How long it takes to know where ecosystems are going depends on the changes you are interested in. Physical changes are easier to observe and record because the system consists only of heat, salinity, currents, and mixing—and because we have good tools to do it. Make accurate measurements of those variables. In contrast, tens to hundreds of different measurements are required to characterize variation in the biological responses of multiple species, and only a few can be sampled and measured remotely. With a few key exceptions, detection of change for many groups of organisms still depends on scientists and students making simple, time-consuming and tedious visual counts. These measurements are gradually becoming automated. Drones, shipboard acoustics, underwater digital video cameras, and equipped ocean gliders are beginning to provide real-time and comprehensive views of the oceans. Sea ice cover and icebergs remain major obstacles to releasing instruments in winter, so many measurements are limited to ice-free summer months.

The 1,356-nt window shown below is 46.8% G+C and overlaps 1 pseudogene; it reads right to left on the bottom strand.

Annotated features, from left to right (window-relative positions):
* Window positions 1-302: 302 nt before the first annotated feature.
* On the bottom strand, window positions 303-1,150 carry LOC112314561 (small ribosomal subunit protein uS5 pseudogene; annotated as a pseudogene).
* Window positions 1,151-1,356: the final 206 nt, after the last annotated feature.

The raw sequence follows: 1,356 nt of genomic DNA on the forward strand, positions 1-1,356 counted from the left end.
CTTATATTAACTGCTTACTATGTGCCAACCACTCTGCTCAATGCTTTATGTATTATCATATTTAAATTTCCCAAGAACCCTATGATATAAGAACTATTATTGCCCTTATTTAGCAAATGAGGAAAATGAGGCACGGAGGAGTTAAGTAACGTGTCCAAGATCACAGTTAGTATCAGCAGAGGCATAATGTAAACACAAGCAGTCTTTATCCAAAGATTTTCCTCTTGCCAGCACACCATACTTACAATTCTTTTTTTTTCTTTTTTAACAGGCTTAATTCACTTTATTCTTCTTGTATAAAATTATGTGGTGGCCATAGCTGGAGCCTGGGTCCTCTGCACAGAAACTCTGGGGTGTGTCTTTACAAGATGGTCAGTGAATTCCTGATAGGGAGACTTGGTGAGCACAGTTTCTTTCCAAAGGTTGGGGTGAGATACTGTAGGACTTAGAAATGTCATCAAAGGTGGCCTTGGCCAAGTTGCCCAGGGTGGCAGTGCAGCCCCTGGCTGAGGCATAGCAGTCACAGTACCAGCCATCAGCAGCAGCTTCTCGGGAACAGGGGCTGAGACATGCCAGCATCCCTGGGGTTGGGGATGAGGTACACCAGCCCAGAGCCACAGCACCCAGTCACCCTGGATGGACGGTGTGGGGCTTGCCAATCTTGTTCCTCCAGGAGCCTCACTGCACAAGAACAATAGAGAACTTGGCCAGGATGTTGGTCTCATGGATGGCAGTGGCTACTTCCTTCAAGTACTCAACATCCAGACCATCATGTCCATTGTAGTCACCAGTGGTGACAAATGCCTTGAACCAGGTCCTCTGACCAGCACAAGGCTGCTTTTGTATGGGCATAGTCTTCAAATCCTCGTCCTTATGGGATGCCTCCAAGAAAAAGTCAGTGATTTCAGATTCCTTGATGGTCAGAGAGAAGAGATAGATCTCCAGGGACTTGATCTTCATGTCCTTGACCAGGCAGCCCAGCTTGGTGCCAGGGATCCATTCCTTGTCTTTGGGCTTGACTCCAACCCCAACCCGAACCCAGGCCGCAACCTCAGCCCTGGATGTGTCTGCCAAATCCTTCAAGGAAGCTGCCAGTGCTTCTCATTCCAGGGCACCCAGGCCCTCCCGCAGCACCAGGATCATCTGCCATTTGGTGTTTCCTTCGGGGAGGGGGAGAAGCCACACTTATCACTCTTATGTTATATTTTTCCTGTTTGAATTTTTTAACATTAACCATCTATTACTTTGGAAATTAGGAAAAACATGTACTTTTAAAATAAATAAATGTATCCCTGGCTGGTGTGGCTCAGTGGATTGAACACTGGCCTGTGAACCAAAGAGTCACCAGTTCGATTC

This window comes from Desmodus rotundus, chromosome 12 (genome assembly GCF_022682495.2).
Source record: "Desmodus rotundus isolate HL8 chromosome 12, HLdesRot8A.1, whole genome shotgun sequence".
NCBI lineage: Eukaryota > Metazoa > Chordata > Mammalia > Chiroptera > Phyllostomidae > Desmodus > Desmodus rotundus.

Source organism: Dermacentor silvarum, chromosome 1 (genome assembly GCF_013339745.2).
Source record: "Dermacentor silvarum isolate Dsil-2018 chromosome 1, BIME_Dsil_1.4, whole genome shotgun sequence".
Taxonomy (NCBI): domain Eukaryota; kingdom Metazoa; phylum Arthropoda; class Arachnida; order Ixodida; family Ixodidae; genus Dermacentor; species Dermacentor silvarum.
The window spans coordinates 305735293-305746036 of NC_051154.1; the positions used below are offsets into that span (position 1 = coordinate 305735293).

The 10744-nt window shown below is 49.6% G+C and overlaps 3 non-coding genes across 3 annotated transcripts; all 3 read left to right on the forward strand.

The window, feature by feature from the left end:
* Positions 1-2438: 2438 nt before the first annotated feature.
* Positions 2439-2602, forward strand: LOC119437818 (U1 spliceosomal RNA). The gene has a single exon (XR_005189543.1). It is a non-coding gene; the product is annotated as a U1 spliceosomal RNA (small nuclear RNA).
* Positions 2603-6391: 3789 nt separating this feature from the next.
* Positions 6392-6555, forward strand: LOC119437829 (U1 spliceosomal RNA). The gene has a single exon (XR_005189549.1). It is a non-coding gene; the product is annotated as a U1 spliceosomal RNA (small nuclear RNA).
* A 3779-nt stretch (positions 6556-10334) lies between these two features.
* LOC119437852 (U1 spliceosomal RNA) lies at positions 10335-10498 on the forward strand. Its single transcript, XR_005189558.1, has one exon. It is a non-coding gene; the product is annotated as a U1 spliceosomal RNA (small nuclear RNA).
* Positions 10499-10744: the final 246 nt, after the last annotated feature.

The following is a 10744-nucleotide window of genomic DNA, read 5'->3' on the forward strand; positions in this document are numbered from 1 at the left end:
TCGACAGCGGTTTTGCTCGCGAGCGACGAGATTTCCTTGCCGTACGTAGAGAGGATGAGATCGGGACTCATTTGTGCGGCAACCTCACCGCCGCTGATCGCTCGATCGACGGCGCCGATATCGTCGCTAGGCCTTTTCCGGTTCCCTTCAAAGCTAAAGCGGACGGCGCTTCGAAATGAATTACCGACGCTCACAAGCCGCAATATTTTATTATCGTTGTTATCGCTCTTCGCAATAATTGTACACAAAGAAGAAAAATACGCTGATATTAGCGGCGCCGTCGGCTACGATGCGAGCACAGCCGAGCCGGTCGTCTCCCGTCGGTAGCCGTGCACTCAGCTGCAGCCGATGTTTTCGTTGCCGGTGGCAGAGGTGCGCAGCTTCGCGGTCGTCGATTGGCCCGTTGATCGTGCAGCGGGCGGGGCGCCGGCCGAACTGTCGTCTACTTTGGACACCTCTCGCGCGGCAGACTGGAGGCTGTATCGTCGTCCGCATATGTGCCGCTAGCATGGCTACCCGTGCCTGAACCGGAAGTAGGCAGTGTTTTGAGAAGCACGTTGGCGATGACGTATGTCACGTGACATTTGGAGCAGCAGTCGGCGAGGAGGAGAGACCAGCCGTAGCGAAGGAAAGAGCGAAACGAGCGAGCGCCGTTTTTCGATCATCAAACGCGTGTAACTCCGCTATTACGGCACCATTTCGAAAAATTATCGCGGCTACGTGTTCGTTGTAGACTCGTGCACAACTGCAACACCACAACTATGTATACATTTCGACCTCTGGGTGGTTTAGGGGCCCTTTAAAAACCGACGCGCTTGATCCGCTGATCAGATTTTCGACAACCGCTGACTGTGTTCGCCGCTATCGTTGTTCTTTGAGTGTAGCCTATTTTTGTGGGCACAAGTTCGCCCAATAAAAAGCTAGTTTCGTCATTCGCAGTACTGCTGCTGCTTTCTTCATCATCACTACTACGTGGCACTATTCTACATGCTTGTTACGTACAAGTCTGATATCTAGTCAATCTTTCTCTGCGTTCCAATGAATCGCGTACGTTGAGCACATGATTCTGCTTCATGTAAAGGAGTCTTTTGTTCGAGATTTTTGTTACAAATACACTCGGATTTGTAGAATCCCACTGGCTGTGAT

What have been some of the challenges of working in Antarctica?

There are obvious challenges: planning to work in a remote location—the trip takes seven days each way—and anticipating anything you might need. There are storms, high seas, ice cover. We were stuck in the ice for two weeks in September 2001. Then there are the issues of supply chain, staffing, and maintaining a high-quality time series of observations and measurements over several decades. The work to prepare for next year literally starts before you even set sail this year. This project is not just a time series, but a living and evolving scientific investigation with wrong turns, blind alleys and unexpected discoveries. Despite the challenges, it is a beautiful and exciting place to work.